Circadian clock activates innate immunity at night
-Innate immune defense by a skin chemokine and bacterial DNA-
The joint research group of Kyoto university and Tokyo Metropolitan Institute of Medical Sciences, elucidated the mechanism by which the biological rhythm of the skin controls antibacterial immunity. In order to explore the role of biological rhythms in the skin, these research groups comprehensively analyzed gene expression in mouse epidermis at various times. Then, they found that one of the CXC chemokines*1, CXCL14*2, shows fluctuation of mRNA expression according to the biological rhythm. In nocturnal mice, CXCL14 expression was high during the day and low at night, whereas in common marmosets, the same diurnal primates as humans, it was low during the day and high at night. Rhythmically expressed CXCL14 strongly binds to the DNA of Staphylococcus aureus*3 and activates innate immunity through a sensor molecule of bacterial DNA called Toll-like receptor 9 (TLR9)*4, resulting in suppression of bacterial proliferation. Thus, biological rhythms drive the activation of innate immunity at the first stage of immunity that protects the body from pathogens such as bacteria.
- ＜Title of the paper＞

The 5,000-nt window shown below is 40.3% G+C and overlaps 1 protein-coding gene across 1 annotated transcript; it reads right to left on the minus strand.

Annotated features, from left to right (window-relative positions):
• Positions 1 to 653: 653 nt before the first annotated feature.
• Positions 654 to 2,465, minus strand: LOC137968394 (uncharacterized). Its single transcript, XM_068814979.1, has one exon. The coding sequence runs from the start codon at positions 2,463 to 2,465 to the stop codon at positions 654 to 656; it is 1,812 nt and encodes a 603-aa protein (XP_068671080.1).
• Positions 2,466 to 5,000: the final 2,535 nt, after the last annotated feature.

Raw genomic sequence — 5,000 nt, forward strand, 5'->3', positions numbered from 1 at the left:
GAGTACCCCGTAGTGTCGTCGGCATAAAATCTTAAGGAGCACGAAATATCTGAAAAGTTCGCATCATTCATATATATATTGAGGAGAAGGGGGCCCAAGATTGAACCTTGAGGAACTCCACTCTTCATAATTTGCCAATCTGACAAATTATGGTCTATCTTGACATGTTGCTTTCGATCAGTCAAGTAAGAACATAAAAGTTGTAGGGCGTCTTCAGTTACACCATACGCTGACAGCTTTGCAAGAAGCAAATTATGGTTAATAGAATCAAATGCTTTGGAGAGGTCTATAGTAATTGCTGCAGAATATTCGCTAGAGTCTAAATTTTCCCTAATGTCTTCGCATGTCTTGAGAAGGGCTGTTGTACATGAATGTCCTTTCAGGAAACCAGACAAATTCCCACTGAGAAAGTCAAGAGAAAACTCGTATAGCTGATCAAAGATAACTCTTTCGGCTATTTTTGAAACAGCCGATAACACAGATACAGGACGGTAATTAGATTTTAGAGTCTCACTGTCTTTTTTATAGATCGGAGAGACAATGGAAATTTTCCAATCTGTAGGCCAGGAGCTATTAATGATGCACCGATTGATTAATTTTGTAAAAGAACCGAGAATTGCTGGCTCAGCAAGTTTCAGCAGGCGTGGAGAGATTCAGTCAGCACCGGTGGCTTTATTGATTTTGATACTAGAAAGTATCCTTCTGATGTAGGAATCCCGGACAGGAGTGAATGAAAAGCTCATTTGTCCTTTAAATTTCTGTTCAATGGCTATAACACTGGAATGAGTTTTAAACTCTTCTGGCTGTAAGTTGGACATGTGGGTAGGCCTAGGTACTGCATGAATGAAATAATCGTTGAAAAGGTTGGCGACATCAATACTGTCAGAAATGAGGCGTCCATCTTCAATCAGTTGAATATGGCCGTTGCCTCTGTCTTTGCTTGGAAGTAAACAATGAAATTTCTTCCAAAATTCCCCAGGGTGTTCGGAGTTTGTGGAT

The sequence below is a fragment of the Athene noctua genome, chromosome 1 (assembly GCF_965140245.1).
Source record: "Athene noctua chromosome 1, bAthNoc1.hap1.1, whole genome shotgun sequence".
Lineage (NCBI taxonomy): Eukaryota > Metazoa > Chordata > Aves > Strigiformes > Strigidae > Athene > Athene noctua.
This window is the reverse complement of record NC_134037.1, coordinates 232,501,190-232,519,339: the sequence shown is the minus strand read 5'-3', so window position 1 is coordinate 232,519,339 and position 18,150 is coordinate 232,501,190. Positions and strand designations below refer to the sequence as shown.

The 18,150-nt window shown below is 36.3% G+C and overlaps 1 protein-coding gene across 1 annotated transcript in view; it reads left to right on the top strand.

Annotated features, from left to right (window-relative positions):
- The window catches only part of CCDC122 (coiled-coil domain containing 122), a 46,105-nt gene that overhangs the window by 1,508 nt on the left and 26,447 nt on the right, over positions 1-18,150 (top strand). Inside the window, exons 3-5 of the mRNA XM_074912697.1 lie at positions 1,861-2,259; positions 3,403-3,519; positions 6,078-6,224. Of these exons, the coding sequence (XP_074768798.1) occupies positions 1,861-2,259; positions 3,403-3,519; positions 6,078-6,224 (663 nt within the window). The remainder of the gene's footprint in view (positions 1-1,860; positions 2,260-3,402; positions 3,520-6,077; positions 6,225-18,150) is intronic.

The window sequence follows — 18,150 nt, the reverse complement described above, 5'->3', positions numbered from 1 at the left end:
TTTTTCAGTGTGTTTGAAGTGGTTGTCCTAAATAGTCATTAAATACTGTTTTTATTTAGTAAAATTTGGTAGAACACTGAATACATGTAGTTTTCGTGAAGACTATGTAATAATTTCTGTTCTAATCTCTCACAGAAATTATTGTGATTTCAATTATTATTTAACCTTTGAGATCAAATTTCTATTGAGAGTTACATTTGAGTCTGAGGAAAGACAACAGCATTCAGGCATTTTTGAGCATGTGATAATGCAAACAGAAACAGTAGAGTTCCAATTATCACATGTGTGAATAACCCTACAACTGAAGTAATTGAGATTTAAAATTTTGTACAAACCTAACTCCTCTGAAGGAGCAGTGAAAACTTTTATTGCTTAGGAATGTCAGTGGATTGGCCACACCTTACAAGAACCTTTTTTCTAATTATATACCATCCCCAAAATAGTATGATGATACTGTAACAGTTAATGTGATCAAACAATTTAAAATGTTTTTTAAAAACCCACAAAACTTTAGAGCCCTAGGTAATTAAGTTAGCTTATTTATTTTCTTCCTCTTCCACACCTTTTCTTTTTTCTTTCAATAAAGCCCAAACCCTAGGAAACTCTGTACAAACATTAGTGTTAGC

- Circadian protection against bacterial skin infection by epidermal CXCL14-mediated innate immunity
- Proceedings of the National Academy of Science of the United States of America
The skin is the outermost structure that protects individuals from the environment, and it works as the front line to protect the body from pathogens from outside the body. Organisms have a biological rhythm that synchronizes with the day-night rhythm, and the expression rhythm of the clock genes is also observed in the skin. Over the last 10 years, it has become clear that biological rhythms are involved not only in sleep-wake rhythms, but also in many physiological mechanisms such as hormones, metabolism, and immunity. However, the function of the immune system of the skin has not been clarified yet.